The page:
The Poetry of Rowan Williams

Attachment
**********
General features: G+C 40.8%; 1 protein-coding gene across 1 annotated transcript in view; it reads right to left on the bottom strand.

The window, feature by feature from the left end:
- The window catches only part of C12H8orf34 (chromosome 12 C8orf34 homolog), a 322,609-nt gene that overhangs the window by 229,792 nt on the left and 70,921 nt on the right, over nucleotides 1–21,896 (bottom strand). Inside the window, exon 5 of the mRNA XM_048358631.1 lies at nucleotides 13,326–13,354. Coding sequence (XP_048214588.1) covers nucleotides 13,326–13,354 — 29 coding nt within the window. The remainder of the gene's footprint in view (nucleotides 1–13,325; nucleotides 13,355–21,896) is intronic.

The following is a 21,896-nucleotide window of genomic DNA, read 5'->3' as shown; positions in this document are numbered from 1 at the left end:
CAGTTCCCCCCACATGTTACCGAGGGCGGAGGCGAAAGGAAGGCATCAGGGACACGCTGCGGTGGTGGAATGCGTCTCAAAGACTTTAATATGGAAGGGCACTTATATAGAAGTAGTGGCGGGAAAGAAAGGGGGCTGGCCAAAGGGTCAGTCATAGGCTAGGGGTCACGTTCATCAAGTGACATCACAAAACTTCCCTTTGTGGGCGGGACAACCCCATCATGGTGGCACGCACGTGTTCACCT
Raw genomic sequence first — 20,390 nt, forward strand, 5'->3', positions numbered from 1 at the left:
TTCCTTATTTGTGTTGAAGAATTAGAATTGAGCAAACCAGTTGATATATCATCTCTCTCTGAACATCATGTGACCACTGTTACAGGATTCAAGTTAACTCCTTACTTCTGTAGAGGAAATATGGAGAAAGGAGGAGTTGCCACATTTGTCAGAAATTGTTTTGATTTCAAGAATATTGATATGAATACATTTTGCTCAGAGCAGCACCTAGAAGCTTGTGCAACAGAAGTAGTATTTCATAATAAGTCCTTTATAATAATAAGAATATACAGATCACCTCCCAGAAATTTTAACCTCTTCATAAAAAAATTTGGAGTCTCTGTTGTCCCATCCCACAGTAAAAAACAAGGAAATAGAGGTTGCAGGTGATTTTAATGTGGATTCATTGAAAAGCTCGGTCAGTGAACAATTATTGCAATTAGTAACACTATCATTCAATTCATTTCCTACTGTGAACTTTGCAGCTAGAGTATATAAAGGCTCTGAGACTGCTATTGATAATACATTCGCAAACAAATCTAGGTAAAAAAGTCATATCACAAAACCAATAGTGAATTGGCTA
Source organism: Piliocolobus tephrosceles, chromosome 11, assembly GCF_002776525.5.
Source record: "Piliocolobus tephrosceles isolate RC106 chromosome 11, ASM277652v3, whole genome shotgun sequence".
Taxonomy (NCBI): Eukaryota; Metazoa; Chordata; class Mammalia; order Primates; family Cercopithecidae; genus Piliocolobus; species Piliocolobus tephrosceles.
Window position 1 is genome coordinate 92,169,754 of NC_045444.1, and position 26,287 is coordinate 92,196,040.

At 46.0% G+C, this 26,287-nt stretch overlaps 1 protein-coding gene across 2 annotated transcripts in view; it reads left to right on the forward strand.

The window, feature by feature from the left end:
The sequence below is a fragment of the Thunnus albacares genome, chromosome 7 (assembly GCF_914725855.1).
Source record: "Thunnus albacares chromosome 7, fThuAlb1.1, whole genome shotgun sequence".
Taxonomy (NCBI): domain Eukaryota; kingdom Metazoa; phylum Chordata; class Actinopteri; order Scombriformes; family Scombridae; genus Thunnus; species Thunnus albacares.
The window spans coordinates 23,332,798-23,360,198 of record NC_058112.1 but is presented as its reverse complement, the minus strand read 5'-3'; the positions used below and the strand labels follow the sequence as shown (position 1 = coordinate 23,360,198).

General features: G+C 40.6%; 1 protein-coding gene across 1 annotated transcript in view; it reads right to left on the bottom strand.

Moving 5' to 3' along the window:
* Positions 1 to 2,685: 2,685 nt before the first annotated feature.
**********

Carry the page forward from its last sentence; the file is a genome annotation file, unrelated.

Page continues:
Rowan Williams delivers the twelfth John Rylands Poetry Reading last year   This is a paper given by Philip Harvey in the Hughes Room at St Peter’s Church, Eastern Hill, Melbourne on Sunday the 6 th of December as one in an Advent series on religious poets. The original title of the paper was ‘The text that maps our losses and longings’. Everything Rowan Williams says and writes reveals a person with a highly developed sensitivity to language, its force, directness, instantaneousness, its subtlety, indirectness, longevity. A person though may speak three languages fluently and read at least nine languages with ease, as he does, and still not engage with language in the way we are looking at here. Because Rowan is unquestionably someone with a poetic gift. By that I don’t just mean he writes poetry, I mean he engages with the life of words, their meanings, ambiguities, colours, their playfulness, invention, sounds. We find this in those writings of his that deliberate